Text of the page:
The talk presents key aspects faced when building language models (LM) for the
google.com query stream, and their use for automatic speech recognition (ASR).
Distributed LM tools enable us to handle a huge amount of data, and experiment with
LMs that are two orders of magnitude larger than usual. An empirical exploration of
the problem led us to re-discovering a less known interaction between Kneser-Ney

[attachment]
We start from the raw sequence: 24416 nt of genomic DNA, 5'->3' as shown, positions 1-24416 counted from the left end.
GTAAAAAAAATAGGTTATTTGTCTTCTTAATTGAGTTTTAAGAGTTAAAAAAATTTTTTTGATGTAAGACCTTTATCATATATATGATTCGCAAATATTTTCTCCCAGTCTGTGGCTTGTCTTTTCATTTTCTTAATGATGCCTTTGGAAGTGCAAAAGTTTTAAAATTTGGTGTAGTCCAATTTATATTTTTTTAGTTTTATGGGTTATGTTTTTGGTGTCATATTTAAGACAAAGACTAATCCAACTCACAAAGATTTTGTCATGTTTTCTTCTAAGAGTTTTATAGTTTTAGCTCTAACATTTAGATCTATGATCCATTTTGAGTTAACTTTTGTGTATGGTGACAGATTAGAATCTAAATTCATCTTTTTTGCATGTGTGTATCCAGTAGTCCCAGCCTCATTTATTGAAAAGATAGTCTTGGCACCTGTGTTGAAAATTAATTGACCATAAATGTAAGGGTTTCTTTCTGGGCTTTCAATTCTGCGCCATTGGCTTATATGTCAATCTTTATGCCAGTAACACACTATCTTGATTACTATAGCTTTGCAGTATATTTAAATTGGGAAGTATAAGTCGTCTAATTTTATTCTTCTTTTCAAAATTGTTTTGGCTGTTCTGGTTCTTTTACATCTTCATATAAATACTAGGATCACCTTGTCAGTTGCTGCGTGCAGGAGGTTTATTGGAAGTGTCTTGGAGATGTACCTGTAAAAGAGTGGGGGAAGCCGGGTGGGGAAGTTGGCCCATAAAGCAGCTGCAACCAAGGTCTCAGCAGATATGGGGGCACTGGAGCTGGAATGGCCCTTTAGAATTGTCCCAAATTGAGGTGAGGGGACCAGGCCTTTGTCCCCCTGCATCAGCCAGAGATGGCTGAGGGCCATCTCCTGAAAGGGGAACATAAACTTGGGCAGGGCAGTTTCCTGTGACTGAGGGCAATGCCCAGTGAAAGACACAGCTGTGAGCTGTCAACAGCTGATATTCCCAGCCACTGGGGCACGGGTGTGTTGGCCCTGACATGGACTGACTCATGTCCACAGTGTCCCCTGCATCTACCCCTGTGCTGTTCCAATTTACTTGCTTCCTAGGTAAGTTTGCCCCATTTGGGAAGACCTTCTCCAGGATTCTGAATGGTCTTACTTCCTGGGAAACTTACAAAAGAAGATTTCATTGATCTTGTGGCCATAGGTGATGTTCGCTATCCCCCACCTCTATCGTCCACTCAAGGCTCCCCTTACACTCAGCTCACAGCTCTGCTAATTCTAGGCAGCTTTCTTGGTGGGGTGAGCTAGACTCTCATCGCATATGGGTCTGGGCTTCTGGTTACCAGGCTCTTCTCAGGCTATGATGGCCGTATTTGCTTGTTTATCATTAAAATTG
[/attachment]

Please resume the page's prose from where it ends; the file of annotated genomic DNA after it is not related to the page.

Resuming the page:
smoothing and entropy pruning, possible non-stationarity of the query stream, as
well as strong dependence on various English locales---USA, Britain and Australia.
LM compression techniques allowed us to use one billion n-gram LMs in the first
pass of an ASR system built on FST technology, and evaluate empirically whether a
two-pass system architecture has any losses over one pass.